The Parc Montsouris covers 15 hectares and is built on top of a labyrinth of former gypsum quarries from the Montrouge mines.
These quarries were made into catacombs at the end of the 18th century and filled with 5-6 million bones from discontinued cemeteries of Paris.
The name of the park is derived from the old name of the area "Moquesouris" translated as "mock mouse". It was a place of mills which generally attract mice. Later, these mills were abandoned.
The area is also the place of the 13th century legend of the giant Isoire being slain by Guillaume d'Aquitaines.
In spite of the park being the place of a slain giant, abandoned mills, mice and millions of bones, it is an absolutely lovely park.
Napoleon III and Baron Haussmann planned to have a major park situated at each of the four cardinal points in Paris: Bois de Boulogne on the west, Bois de Vincennes on the east, Parc des Buttes-Chaumont on the north and Parc Montsouris on the south.
Engineer Jean Charles Adolphe Alphand was given the job of designing the park. Alphand was kept very busy by Napoleon III and Baron Haussmann, designing such parks as the ones mentioned above, as well as Parc Monceau.
Parc Montsouris is the third largest park in Paris, after Parc de la Villette and then Parc des Buttes Chaumont and not including Bois de Boulogne nor Bois de Vincennes neither of which is officially a "parc" (park) but a "bois" (woods). Bois de Boulogne and Bois de Vincennes are both much larger than the parks.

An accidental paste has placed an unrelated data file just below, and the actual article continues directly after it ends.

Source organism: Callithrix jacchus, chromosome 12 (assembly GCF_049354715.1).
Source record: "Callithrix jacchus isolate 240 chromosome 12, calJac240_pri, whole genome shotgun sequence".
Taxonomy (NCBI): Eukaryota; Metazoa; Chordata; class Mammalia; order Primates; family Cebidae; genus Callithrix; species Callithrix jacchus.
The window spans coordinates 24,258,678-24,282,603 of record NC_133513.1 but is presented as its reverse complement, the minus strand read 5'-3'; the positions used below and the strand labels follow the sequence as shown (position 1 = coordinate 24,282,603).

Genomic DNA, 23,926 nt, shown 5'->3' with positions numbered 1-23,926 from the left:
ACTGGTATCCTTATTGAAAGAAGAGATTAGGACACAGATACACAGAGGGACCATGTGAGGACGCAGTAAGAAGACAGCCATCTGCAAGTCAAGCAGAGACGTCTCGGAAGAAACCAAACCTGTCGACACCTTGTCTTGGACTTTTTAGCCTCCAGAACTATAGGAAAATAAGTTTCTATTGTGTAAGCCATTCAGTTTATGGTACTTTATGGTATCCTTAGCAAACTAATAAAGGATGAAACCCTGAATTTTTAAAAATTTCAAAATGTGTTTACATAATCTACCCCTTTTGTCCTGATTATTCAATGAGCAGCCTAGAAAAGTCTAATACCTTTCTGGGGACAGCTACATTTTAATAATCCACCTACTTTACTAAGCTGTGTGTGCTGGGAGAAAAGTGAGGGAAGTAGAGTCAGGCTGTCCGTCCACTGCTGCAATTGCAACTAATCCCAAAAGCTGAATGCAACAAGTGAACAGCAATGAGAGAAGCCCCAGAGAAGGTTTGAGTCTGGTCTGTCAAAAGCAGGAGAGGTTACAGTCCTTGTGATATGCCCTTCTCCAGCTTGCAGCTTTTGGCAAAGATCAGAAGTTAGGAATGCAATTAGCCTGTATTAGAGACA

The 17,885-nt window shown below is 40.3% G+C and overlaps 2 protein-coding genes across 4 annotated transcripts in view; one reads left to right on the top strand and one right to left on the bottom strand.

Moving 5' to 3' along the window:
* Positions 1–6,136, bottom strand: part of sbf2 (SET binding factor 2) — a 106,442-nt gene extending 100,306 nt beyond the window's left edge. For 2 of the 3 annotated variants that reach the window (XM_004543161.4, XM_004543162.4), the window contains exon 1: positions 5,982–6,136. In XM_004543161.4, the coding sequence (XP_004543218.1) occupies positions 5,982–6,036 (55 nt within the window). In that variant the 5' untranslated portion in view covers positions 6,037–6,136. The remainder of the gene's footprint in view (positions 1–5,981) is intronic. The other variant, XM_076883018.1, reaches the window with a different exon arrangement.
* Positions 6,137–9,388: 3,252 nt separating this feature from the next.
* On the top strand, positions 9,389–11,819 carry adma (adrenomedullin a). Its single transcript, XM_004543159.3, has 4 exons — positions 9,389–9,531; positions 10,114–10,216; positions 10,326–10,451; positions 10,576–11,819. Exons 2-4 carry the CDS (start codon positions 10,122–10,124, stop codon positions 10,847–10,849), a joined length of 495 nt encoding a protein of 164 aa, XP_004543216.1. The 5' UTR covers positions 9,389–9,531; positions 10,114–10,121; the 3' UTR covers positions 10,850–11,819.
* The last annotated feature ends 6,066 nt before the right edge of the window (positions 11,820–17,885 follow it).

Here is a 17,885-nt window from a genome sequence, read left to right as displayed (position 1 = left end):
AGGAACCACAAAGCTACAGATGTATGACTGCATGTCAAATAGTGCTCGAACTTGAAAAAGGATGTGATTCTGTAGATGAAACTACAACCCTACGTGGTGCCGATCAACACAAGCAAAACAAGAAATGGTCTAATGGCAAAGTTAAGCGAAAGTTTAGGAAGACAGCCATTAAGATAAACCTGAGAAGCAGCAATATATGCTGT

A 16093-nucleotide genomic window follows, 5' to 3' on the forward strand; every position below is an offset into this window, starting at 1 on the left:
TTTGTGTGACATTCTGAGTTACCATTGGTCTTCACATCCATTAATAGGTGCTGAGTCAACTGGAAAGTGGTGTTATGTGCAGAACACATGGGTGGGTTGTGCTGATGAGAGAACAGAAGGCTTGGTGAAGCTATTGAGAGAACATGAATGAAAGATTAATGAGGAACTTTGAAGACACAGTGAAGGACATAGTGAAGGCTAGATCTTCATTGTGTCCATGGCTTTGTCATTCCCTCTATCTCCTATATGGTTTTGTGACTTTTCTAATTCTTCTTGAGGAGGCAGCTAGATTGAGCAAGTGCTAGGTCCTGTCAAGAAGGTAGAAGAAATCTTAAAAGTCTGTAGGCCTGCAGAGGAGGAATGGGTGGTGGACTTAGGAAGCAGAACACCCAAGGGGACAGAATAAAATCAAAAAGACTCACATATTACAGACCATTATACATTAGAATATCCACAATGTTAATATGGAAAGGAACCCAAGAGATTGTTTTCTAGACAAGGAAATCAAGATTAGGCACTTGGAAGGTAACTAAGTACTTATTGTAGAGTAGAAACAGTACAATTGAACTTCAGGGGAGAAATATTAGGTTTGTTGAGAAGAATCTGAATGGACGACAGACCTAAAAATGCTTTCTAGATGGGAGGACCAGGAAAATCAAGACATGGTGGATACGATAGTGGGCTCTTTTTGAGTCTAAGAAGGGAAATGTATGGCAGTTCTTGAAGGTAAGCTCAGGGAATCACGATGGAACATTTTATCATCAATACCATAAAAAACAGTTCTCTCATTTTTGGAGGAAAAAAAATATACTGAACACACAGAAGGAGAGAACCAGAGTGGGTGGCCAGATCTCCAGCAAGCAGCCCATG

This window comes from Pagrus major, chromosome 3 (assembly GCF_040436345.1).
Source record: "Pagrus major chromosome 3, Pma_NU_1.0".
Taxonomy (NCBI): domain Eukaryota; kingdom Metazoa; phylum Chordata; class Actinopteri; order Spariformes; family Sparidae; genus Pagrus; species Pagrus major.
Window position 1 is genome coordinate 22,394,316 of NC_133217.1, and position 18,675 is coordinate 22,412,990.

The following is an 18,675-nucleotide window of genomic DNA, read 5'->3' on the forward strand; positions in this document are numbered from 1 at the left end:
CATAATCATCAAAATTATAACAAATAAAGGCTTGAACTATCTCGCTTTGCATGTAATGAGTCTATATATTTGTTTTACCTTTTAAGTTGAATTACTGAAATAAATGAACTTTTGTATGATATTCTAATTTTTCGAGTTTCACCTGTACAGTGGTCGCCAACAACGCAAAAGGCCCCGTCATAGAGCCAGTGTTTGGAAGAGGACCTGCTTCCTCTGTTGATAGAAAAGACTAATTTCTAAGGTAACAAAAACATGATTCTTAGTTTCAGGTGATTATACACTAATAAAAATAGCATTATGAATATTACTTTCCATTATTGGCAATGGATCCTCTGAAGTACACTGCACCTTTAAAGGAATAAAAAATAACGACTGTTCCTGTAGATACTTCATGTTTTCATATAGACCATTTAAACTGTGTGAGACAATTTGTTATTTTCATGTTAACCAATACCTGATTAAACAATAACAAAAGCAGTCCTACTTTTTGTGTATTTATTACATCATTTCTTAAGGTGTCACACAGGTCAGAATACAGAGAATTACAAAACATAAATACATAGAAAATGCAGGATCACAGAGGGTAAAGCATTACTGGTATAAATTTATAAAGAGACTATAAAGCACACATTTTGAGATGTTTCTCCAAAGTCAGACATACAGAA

Work began on the Parc Montsouris in 1865. The main technical difficulty was that two rail lines ran through the area, the Sceaux line, running north-south, and the Petit-Ceinture line going east-west. The Sceaux line, also known as the Paris-St.Germain-en-Laye line was the first railway in France. It was changed to run underground through Parc Montsouris and is now the RER line B, which continues to run through the Parc, dividing it in two. The Petit-Ceinture line was dismantled.
Another complication of the park's development was the Franco-Prussian War of 1870-1871. It was during this war, on September 2, at the Battle of Sedan where Napoleon III was captured. He was then deposed in Paris two days later by his political opponents with a parliamentary coup. He died in exile in England on January 9, 1873.
The construction of the park was not completed until 1878 at a cost of 1,750,000 francs.
Alphand created an English Garden of three major lawns and 1,400 trees. There are many trees which are now over 100 years old including a Virginian Poplar, an American Sequoia, a Lebanese Cedar and Serbian Elms. Throughout the park many of the trees are labeled designating the type and variety of tree that it is. There are such exotics as gingko biloba and kaki.
A main feature of the park is the Central Lake of nearly one hectare in size.
Unfortunately, on the park's day of inauguration, in front of crowds of people, the lake mysteriously emptied. Tragically, the engineer responsible for the lake later killed himself.
Within the park is a meteorological observatory which has been collecting and evaluating climatic statistics of Paris since 1947.